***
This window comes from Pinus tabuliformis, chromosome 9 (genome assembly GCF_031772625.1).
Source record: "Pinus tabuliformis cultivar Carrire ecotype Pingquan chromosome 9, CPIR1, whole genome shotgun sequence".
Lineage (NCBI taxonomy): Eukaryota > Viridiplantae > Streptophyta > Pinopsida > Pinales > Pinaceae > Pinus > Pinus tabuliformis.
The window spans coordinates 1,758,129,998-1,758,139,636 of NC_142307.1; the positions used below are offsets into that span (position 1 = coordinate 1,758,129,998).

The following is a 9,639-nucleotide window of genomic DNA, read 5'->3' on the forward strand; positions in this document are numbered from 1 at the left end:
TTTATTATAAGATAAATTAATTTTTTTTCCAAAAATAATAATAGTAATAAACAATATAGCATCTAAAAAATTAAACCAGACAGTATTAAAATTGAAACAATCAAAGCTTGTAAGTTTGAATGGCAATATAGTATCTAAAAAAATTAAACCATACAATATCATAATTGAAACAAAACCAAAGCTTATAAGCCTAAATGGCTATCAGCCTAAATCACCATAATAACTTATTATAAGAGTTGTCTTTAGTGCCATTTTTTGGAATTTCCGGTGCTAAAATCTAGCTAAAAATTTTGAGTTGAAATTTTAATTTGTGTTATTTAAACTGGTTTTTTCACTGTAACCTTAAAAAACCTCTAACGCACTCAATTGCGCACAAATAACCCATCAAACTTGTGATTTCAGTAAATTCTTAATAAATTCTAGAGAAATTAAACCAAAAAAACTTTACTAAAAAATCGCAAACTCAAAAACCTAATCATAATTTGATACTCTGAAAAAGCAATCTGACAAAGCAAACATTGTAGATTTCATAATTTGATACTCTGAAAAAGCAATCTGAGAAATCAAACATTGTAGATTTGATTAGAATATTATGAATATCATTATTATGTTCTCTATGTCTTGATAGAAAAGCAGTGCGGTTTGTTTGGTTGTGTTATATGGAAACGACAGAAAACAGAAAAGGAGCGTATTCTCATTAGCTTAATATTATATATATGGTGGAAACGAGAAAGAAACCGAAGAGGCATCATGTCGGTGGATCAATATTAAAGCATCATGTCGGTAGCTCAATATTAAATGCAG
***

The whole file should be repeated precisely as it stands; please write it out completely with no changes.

This window comes from Pinus tabuliformis, chromosome 9 (genome assembly GCF_031772625.1).
Source record: "Pinus tabuliformis cultivar Carrire ecotype Pingquan chromosome 9, CPIR1, whole genome shotgun sequence".
Lineage (NCBI taxonomy): Eukaryota > Viridiplantae > Streptophyta > Pinopsida > Pinales > Pinaceae > Pinus > Pinus tabuliformis.
The window spans coordinates 1,758,129,998-1,758,139,636 of NC_142307.1; the positions used below are offsets into that span (position 1 = coordinate 1,758,129,998).

The following is a 9,639-nucleotide window of genomic DNA, read 5'->3' on the forward strand; positions in this document are numbered from 1 at the left end:
TTTATTATAAGATAAATTAATTTTTTTTCCAAAAATAATAATAGTAATAAACAATATAGCATCTAAAAAATTAAACCAGACAGTATTAAAATTGAAACAATCAAAGCTTGTAAGTTTGAATGGCAATATAGTATCTAAAAAAATTAAACCATACAATATCATAATTGAAACAAAACCAAAGCTTATAAGCCTAAATGGCTATCAGCCTAAATCACCATAATAACTTATTATAAGAGTTGTCTTTAGTGCCATTTTTTGGAATTTCCGGTGCTAAAATCTAGCTAAAAATTTTGAGTTGAAATTTTAATTTGTGTTATTTAAACTGGTTTTTTCACTGTAACCTTAAAAAACCTCTAACGCACTCAATTGCGCACAAATAACCCATCAAACTTGTGATTTCAGTAAATTCTTAATAAATTCTAGAGAAATTAAACCAAAAAAACTTTACTAAAAAATCGCAAACTCAAAAACCTAATCATAATTTGATACTCTGAAAAAGCAATCTGACAAAGCAAACATTGTAGATTTCATAATTTGATACTCTGAAAAAGCAATCTGAGAAATCAAACATTGTAGATTTGATTAGAATATTATGAATATCATTATTATGTTCTCTATGTCTTGATAGAAAAGCAGTGCGGTTTGTTTGGTTGTGTTATATGGAAACGACAGAAAACAGAAAAGGAGCGTATTCTCATTAGCTTAATATTATATATATGGTGGAAACGAGAAAGAAACCGAAGAGGCATCATGTCGGTGGATCAATATTAAAGCATCATGTCGGTAGCTCAATATTAAATGCAG